Surging growth for tummy-friendly milk
THE a2 Milk Company continues its onward march into China, the fastest growing segment of its market, as it posts a 116 per cent surge in full year 2018 profit to $NZ195.7 million.
The New Zealand-based company’s chairman David Hearn said as FY18 results were posted: “We have proved that our proposition has real international potential across multiple geographies and products”.
“We are building a genuine international brand and its growing strength is impressive.”
The company is listed on both the ASX and the NZX. Its reporting last week came about the same Walmart announced it would be stocking the tummy-friendly a2 products in 6,000 stores on US east coast and Texas.
Asia to consume half of the world’s food
Incredible upside is still possible in China. Powdered milk has proven to be the most reliable export model for Australian/New Zealand dairy producers.
Projections from the Australian government (2017 white paper) are for the Asian region to consume more than half the world’s food by 2030. A corresponding growth rate of two-thirds of the world’s total is a juicy target.
“The potential to continue to build on the momentum is significant,” Jayne Hrdlicka, A2 CEO said after the company reported last week.
“Both China and the US are big consumer markets where the underlying focus on health and wellness and the increasing consciousness about food security and provenance play to our hand.”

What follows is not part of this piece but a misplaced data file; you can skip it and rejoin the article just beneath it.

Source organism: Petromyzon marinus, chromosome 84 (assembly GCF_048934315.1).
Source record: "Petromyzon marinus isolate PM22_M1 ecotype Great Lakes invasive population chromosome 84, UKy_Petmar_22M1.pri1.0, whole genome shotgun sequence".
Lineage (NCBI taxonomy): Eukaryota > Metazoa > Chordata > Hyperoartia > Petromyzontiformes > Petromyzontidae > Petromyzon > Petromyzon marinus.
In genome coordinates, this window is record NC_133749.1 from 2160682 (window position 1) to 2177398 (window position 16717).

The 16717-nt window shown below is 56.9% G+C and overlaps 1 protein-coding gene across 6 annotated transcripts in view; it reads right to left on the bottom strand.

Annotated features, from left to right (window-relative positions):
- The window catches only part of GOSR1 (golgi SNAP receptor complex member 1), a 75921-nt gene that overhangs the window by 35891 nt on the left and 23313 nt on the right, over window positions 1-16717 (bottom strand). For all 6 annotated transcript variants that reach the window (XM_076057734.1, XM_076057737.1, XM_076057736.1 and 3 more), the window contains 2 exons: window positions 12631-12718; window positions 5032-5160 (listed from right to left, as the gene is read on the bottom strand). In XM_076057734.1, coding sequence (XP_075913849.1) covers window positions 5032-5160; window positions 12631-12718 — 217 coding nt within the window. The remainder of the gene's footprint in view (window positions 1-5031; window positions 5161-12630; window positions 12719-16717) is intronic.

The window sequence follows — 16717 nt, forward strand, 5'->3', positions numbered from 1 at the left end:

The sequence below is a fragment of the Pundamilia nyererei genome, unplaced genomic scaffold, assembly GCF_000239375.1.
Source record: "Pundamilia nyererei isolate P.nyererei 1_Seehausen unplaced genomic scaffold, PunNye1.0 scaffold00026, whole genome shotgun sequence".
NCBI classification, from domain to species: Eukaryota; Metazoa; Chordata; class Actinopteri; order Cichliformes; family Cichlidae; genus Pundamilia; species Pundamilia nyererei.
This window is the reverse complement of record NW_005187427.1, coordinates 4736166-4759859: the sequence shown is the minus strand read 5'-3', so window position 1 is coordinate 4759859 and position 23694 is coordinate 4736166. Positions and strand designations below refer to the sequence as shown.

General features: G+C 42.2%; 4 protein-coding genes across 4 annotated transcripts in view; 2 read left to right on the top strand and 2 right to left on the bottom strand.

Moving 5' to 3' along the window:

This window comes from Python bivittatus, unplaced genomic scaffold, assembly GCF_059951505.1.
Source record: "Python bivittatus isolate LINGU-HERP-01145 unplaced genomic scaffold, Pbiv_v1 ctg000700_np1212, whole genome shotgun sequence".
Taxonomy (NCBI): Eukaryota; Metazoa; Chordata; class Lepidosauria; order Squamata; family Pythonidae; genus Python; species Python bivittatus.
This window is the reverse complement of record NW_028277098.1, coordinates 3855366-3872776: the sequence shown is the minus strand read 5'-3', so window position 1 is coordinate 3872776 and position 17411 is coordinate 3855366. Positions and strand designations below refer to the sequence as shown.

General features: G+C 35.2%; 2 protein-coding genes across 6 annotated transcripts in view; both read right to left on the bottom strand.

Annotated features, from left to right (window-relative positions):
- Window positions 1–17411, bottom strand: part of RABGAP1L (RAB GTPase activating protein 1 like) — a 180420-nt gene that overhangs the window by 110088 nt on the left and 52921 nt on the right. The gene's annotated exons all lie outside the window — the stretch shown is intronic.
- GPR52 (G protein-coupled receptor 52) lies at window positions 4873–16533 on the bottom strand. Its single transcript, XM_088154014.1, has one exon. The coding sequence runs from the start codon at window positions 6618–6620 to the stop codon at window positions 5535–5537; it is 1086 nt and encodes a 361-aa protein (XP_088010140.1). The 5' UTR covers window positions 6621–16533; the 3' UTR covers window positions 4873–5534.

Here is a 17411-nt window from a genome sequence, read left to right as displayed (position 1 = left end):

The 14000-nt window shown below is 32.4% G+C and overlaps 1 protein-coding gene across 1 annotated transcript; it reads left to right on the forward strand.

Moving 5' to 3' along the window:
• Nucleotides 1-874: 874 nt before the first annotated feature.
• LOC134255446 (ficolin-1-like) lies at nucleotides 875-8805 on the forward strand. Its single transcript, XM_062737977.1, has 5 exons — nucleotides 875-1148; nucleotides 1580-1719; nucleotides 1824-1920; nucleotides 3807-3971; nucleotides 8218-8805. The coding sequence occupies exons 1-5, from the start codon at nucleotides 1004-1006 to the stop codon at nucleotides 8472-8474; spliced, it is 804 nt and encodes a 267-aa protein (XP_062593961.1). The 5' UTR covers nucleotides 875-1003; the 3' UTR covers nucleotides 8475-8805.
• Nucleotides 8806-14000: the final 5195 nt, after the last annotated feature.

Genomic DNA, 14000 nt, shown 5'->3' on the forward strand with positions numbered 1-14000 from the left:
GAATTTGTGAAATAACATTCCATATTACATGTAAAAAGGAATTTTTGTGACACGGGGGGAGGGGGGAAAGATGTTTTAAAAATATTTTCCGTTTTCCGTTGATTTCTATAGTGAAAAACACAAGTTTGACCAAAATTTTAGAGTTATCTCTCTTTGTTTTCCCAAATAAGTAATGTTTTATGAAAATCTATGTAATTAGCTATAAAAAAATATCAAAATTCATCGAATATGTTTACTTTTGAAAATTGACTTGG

Advertising into the China region has increased significantly . This includes its first TV ads, social media, live streaming and publications of clinical trials. Store numbers in China have almost tripled in the last year – from 3,800 to 10,000 brick and mortar destinations, adding to the 6,000 US stores. The company has flagged it will spend $US22 million on US marketing next year.
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The New Zealand-based company has developed a genetic test to identify cows that only produce a2 beta casein protein (most milk contains A1 and A2) so their milk can be segregated and marketed as a more gut-friendly option.
About 30 per cent of cows produce just A1, and 30 per cent just A2, with the rest producing a milk with combination of both. However, as milk from all these cows goes into the same pool, “regular” milk typically contains A1 and A2. The company claims that A1 may be responsible for digestive discomfort experienced by milk drinkers that cannot be attributed to lactose intolerance or milk allergy (both of which can be determined by diagnostic test).
Three human clinical trials on a2 milk have been published in peer-reviewed journals over the past four years that lend credence to the company claim that many consumers who believe they can’t tolerate lactose (milk sugar) should really be blaming their digestive discomfort on the A1 beta casein protein in milk.
Exclusive China imported deal sealed
As recently reported, a2’s arrangements with China State Farm, the company’s exclusive import agent for China label infant nutrition products into mainland China, were extended for a further three years, to December 2021.
Intellectual Property though remains a significant risk in China. It takes little searching to find a wide range of knock-off products at massive discounts to the original products.
Fortunately, this impact is lessened in food products. Recent scares over the quality of infant formulae manufactured in China has ushered in reputable ANZ brands.
The company continues to take steps to minimise the risk of product substitution and counterfeit, particularly for infant formula in China.
This includes improved security technology and advances in quality and authenticity proof points.
At the same time, the company advanced its growth strategy launching three new products (a2 Platinum® Stage 4 milk powder, a2 Platinum® pregnancy formula and a2 Milk™ powder blended with Mānuka honey.
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